Especially in cases like that of Juneau Dr. John Raster, who was walking along an Admiralty Island beach Friday when a brown bear tackled and mauled him. Luckily in most cases like Dr. Raster's the mauling victims survive.
But the reality is that the bears are just being bears. And we live in bear country. The big brownies are hardly behind every tree, but especially islands like Admiralty and Chichagoff have more bears than just about any place on earth.
Most of the time that's a wondrous thing.
I still chuckle over a label an Idaho friend and ecology writer liked to use. When referring to Yellowstone grizzlies that kept strolling out of the park and chewing up elk and elk hunters, Rocky loved to call them "Charismatic Mega-Fauna."
Charismatic may depend on circumstances.
The sight of a great old bear ambling through the brush or along a beach, chocolate legs and blonde back fur glowing under rare bright sunlight, is one of the most majestic sights in Nature.
That same beast trying to break into your cabin, walk off with your moose or rearrange your anatomy into a stack of spare parts, is quite another thing.
I won't pretend to be a bear expert.
My sum experience close at hand with the giant bears is a single successful hunt. Seeing the fierce anger in that boar's eye, focused into mine in the last moments before it expired, and admiring, and skinning, that great brown bear gave me a real appreciation for the power, the pure dense muscle, giant claws and powerful jaws that they bring to any confrontation.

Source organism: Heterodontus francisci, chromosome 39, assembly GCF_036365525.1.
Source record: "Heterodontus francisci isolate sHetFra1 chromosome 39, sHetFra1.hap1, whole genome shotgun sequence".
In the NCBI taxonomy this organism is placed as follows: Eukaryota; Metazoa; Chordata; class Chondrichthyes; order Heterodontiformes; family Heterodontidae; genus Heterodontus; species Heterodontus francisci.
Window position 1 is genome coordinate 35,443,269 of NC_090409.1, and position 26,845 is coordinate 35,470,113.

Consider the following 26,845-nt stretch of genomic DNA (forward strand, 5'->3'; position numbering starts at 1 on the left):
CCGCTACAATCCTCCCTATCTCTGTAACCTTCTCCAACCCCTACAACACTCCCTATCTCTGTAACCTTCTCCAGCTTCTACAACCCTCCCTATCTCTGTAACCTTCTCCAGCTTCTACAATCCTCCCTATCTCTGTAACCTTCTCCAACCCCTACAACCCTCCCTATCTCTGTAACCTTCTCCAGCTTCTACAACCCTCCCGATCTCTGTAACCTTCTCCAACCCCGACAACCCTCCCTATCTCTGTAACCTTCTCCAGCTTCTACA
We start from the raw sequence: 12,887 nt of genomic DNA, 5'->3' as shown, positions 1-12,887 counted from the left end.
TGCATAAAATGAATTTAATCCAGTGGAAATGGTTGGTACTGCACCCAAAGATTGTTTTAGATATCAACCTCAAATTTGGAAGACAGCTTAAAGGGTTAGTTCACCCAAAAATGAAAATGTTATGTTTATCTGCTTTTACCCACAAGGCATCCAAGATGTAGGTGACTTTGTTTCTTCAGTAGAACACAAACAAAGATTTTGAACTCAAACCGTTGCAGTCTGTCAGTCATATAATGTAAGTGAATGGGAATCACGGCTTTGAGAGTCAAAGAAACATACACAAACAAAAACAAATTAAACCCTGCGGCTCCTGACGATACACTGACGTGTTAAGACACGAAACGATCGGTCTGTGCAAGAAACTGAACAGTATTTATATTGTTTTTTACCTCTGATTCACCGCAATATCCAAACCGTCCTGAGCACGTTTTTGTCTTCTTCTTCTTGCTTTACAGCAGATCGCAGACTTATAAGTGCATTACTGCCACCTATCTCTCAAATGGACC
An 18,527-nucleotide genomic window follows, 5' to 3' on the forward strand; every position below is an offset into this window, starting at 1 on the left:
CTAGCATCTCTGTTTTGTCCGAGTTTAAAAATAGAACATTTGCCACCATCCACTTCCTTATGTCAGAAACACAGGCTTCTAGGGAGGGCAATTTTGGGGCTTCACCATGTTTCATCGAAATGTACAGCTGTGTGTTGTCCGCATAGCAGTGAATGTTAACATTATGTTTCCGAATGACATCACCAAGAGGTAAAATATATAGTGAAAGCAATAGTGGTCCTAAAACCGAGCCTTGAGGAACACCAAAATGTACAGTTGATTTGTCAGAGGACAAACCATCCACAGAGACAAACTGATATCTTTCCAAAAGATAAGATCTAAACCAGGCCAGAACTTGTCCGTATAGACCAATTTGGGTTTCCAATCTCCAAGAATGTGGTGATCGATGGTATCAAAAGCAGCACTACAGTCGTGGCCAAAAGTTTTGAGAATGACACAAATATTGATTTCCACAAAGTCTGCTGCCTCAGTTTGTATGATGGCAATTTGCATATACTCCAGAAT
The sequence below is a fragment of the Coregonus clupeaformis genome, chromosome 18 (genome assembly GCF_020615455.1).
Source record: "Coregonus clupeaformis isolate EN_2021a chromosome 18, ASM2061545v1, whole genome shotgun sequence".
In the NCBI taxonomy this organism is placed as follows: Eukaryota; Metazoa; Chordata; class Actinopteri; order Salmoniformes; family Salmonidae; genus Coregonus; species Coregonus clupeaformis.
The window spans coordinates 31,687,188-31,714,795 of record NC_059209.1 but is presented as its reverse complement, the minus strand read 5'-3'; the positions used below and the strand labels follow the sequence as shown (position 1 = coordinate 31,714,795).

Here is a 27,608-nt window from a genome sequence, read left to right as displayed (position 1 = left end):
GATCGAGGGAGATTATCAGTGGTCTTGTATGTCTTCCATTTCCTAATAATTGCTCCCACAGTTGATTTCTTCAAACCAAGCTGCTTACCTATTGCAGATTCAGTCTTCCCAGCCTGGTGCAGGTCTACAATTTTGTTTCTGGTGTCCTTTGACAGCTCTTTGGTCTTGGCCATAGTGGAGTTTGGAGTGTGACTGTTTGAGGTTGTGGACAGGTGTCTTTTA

Without substantial firepower and enough room to wield it, we don't stand a chance against a bear's powerful weapons.
Those who have studied brown bears in the Southeast do agree that their population is up, this year just at a time when late salmon runs were down, and less snowfall has kept more of them not yet in hibernation.
No other animal in North America demands the respect these giants do. And it needs to be intelligent respect. They are neither murderous demons, nor cuddly teddy bears. They have to eat to survive.
Sometimes to eat, they kill.
More often, they'll seek out easy pickings, whether it's spawning salmon or a city garbage dump.
That's why so long as we share this part of Alaska, we have to find common sense ways to minimize conflicts between people and bears. And keep our house clean.
From a government stand point, that means eliminating the free handouts that turn normal bears into troublemaking freeloaders with no fear of humans.
It's still common knowledge that the best bear viewing sites in Southeast Alaska are not any salmon stream, but a couple of our community dump grounds.
Juneau has proven that common sense-and strict enforcement of garbage laws-can dramatically reduced bear-human conflicts in the capital city. Yet while Juneau's less troublesome black bears are finding fewer free meals, we still see dozens, if not hundreds, of bears in town each summer.
While garbage is something we can control, there are others, like a poor Coho run or a mild winter that keep bears hungry and not yet denned up, that we can not.
And short of leaving the country, our only other option is to be smart and constantly vigilant for bears. Which is really no option at all.
For myself, I'd far rather live in a land with giant bears. And know that I need to keep a sharp lookout. Than feel secure in woods that are emptier for their absence.
Leschper is general manager of the Capital City Weekly and advertising director of the Juneau Empire.E-mail him firstname.lastname@example.org.